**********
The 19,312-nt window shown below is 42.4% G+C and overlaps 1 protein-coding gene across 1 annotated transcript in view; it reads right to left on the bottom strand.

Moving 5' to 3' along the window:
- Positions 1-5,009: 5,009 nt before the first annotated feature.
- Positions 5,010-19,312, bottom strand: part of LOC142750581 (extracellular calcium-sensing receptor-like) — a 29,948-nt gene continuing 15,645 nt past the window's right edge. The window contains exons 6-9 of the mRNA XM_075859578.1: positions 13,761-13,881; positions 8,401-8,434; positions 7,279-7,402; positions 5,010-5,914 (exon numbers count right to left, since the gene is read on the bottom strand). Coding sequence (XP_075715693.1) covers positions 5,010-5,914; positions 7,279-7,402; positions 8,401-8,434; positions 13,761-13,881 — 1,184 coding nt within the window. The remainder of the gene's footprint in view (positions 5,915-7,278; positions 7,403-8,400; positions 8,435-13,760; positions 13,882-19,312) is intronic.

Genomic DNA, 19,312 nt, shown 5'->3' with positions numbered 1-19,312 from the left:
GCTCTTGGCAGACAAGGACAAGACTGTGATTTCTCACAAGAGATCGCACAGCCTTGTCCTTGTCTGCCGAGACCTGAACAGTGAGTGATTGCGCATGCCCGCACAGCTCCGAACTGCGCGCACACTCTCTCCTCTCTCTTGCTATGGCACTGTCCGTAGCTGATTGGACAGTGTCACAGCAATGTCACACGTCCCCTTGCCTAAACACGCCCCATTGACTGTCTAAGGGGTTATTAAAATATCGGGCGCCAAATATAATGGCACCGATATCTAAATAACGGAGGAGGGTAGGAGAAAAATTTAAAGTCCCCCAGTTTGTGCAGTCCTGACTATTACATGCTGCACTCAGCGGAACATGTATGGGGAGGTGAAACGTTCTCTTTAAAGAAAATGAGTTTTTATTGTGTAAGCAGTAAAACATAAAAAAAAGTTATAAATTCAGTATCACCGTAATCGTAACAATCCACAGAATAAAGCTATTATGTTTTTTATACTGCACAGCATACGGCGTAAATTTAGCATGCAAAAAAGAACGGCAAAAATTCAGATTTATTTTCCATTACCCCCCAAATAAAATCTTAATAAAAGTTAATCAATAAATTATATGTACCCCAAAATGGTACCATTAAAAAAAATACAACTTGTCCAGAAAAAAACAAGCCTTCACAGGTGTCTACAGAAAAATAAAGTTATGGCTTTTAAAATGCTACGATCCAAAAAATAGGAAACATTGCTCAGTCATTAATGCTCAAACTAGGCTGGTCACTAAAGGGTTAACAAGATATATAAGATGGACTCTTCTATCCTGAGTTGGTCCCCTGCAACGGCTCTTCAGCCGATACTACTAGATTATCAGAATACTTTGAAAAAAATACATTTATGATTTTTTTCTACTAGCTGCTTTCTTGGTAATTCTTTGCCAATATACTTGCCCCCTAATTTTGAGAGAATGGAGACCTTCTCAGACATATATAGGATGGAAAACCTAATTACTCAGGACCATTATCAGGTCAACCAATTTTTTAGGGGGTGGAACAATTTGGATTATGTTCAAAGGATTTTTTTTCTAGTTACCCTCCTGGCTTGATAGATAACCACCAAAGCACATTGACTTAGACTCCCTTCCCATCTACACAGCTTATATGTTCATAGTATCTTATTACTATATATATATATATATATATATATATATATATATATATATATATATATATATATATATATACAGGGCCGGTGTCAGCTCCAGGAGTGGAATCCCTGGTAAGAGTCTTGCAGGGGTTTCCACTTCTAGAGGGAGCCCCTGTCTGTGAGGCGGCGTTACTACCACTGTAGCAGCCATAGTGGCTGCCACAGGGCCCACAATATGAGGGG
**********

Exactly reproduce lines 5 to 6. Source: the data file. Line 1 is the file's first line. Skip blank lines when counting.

Genomic DNA, 19,312 nt, shown 5'->3' with positions numbered 1-19,312 from the left:
GCTCTTGGCAGACAAGGACAAGACTGTGATTTCTCACAAGAGATCGCACAGCCTTGTCCTTGTCTGCCGAGACCTGAACAGTGAGTGATTGCGCATGCCCGCACAGCTCCGAACTGCGCGCACACTCTCTCCTCTCTCTTGCTATGGCACTGTCCGTAGCTGATTGGACAGTGTCACAGCAATGTCACACGTCCCCTTGCCTAAACACGCCCCATTGACTGTCTAAGGGGTTATTAAAATATCGGGCGCCAAATATAATGGCACCGATATCTAAATAACGGAGGAGGGTAGGAGAAAAATTTAAAGTCCCCCAGTTTGTGCAGTCCTGACTATTACATGCTGCACTCAGCGGAACATGTATGGGGAGGTGAAACGTTCTCTTTAAAGAAAATGAGTTTTTATTGTGTAAGCAGTAAAACATAAAAAAAAGTTATAAATTCAGTATCACCGTAATCGTAACAATCCACAGAATAAAGCTATTATGTTTTTTATACTGCACAGCATACGGCGTAAATTTAGCATGCAAAAAAGAACGGCAAAAATTCAGATTTATTTTCCATTACCCCCCAAATAAAATCTTAATAAAAGTTAATCAATAAATTATATGTACCCCAAAATGGTACCATTAAAAAAAATACAACTTGTCCAGAAAAAAACAAGCCTTCACAGGTGTCTACAGAAAAATAAAGTTATGGCTTTTAAAATGCTACGATCCAAAAAATAGGAAACATTGCTCAGTCATTAATGCTCAAACTAGGCTGGTCACTAAAGGGTTAACAAGATATATAAGATGGACTCTTCTATCCTGAGTTGGTCCCCTGCAACGGCTCTTCAGCCGATACTACTAGATTATCAGAATACTTTGAAAAAAATACATTTATGATTTTTTTCTACTAGCTGCTTTCTTGGTAATTCTTTGCCAATATACTTGCCCCCTAATTTTGAGAGAATGGAGACCTTCTCAGACATATATAGGATGGAAAACCTAATTACTCAGGACCATTATCAGGTCAACCAATTTTTTAGGGGGTGGAACAATTTGGATTATGTTCAAAGGATTTTTTTTCTAGTTACCCTCCTGGCTTGATAGATAACCACCAAAGCACATTGACTTAGACTCCCTTCCCATCTACACAGCTTATATGTTCATAGTATCTTATTACTATATATATATATATATATATATATATATATATATATATATATATATATATATATATATATACAGGGCCGGTGTCAGCTCCAGGAGTGGAATCCCTGGTAAGAGTCTTGCAGGGGTTTCCACTTCTAGAGGGAGCCCCTGTCTGTGAGGCGGCGTTACTACCACTGTAGCAGCCATAGTGGCTGCCACAGGGCCCACAATATGAGGGG